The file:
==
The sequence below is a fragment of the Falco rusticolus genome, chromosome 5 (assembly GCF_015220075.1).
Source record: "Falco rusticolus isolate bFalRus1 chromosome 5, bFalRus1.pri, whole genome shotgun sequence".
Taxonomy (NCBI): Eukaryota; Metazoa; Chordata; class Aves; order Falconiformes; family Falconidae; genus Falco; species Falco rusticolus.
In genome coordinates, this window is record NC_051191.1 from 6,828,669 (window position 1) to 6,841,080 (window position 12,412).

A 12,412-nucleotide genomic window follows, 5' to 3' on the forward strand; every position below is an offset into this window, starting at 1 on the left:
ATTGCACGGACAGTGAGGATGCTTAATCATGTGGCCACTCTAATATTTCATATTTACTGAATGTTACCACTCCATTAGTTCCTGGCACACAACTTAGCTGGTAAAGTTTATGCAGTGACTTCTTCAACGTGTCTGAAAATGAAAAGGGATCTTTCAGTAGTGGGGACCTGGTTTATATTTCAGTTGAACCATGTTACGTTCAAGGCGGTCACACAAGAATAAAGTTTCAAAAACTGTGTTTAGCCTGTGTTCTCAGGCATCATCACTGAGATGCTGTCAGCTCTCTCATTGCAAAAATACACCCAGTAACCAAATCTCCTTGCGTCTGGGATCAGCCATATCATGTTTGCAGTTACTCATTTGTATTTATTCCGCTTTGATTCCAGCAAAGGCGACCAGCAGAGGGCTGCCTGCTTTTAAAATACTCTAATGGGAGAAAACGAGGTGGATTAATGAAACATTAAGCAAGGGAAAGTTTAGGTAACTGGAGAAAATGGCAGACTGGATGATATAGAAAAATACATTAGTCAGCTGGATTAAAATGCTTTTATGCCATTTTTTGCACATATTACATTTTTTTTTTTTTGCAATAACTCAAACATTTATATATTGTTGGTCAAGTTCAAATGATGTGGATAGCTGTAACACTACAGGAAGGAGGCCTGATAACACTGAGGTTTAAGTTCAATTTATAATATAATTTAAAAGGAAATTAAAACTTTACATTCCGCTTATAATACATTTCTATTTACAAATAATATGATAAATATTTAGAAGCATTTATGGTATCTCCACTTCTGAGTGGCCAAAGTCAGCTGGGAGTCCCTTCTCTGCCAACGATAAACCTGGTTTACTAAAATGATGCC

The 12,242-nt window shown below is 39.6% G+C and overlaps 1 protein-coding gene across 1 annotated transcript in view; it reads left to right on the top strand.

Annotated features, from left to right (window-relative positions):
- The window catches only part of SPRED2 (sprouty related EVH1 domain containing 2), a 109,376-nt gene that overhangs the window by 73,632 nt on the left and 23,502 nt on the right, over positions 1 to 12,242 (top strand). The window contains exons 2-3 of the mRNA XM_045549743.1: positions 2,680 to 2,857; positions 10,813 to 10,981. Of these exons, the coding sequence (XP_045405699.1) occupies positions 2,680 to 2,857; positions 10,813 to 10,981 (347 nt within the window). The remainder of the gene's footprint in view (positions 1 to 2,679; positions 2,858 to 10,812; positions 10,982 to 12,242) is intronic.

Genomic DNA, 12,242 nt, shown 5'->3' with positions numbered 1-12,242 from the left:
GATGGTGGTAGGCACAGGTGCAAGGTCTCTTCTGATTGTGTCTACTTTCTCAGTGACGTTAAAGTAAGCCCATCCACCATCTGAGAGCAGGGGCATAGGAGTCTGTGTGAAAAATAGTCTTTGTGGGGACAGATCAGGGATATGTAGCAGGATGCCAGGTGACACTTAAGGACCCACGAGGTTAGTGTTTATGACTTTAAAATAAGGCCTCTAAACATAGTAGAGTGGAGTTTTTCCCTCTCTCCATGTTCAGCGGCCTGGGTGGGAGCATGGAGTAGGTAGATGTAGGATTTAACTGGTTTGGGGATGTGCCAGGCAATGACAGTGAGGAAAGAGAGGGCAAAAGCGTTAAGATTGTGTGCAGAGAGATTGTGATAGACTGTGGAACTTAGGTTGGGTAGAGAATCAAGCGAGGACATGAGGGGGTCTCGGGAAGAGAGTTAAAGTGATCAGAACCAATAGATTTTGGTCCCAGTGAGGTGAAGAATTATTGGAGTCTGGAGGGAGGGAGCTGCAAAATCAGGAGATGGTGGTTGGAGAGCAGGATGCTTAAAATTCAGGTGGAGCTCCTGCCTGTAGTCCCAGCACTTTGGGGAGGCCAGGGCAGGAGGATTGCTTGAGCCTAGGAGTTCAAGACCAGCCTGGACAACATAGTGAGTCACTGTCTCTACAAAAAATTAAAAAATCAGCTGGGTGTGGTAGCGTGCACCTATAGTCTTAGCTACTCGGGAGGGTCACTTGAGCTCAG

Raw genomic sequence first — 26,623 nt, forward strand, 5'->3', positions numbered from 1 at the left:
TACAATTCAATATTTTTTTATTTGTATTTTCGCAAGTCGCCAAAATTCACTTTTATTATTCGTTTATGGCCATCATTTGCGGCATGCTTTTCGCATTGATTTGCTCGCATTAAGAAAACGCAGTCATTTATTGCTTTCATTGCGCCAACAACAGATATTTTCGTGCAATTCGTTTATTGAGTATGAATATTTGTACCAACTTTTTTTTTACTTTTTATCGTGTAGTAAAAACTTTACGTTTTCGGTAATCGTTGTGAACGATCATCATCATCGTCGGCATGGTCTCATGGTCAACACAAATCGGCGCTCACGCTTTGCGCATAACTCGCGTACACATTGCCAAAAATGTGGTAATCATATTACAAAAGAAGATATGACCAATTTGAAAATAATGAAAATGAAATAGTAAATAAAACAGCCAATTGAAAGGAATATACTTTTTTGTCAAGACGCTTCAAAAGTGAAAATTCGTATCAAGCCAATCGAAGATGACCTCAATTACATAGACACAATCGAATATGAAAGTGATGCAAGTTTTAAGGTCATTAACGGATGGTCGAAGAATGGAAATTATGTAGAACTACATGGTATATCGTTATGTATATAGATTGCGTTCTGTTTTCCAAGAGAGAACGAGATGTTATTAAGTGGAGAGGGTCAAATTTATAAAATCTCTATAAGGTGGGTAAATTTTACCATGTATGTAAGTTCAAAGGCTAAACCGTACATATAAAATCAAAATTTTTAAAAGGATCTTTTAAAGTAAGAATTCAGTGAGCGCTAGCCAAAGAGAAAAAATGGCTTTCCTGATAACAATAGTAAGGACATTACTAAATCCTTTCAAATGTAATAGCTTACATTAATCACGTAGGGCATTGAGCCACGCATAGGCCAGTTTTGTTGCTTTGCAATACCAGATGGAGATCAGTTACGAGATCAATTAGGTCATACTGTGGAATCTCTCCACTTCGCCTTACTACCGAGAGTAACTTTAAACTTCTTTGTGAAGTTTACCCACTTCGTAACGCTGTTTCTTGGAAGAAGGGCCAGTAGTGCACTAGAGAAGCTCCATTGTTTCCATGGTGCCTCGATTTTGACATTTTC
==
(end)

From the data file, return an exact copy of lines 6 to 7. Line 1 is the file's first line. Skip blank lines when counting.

ATTGCACGGACAGTGAGGATGCTTAATCATGTGGCCACTCTAATATTTCATATTTACTGAATGTTACCACTCCATTAGTTCCTGGCACACAACTTAGCTGGTAAAGTTTATGCAGTGACTTCTTCAACGTGTCTGAAAATGAAAAGGGATCTTTCAGTAGTGGGGACCTGGTTTATATTTCAGTTGAACCATGTTACGTTCAAGGCGGTCACACAAGAATAAAGTTTCAAAAACTGTGTTTAGCCTGTGTTCTCAGGCATCATCACTGAGATGCTGTCAGCTCTCTCATTGCAAAAATACACCCAGTAACCAAATCTCCTTGCGTCTGGGATCAGCCATATCATGTTTGCAGTTACTCATTTGTATTTATTCCGCTTTGATTCCAGCAAAGGCGACCAGCAGAGGGCTGCCTGCTTTTAAAATACTCTAATGGGAGAAAACGAGGTGGATTAATGAAACATTAAGCAAGGGAAAGTTTAGGTAACTGGAGAAAATGGCAGACTGGATGATATAGAAAAATACATTAGTCAGCTGGATTAAAATGCTTTTATGCCATTTTTTGCACATATTACATTTTTTTTTTTTTGCAATAACTCAAACATTTATATATTGTTGGTCAAGTTCAAATGATGTGGATAGCTGTAACACTACAGGAAGGAGGCCTGATAACACTGAGGTTTAAGTTCAATTTATAATATAATTTAAAAGGAAATTAAAACTTTACATTCCGCTTATAATACATTTCTATTTACAAATAATATGATAAATATTTAGAAGCATTTATGGTATCTCCACTTCTGAGTGGCCAAAGTCAGCTGGGAGTCCCTTCTCTGCCAACGATAAACCTGGTTTACTAAAATGATGCC

The 12,242-nt window shown below is 39.6% G+C and overlaps 1 protein-coding gene across 1 annotated transcript in view; it reads left to right on the top strand.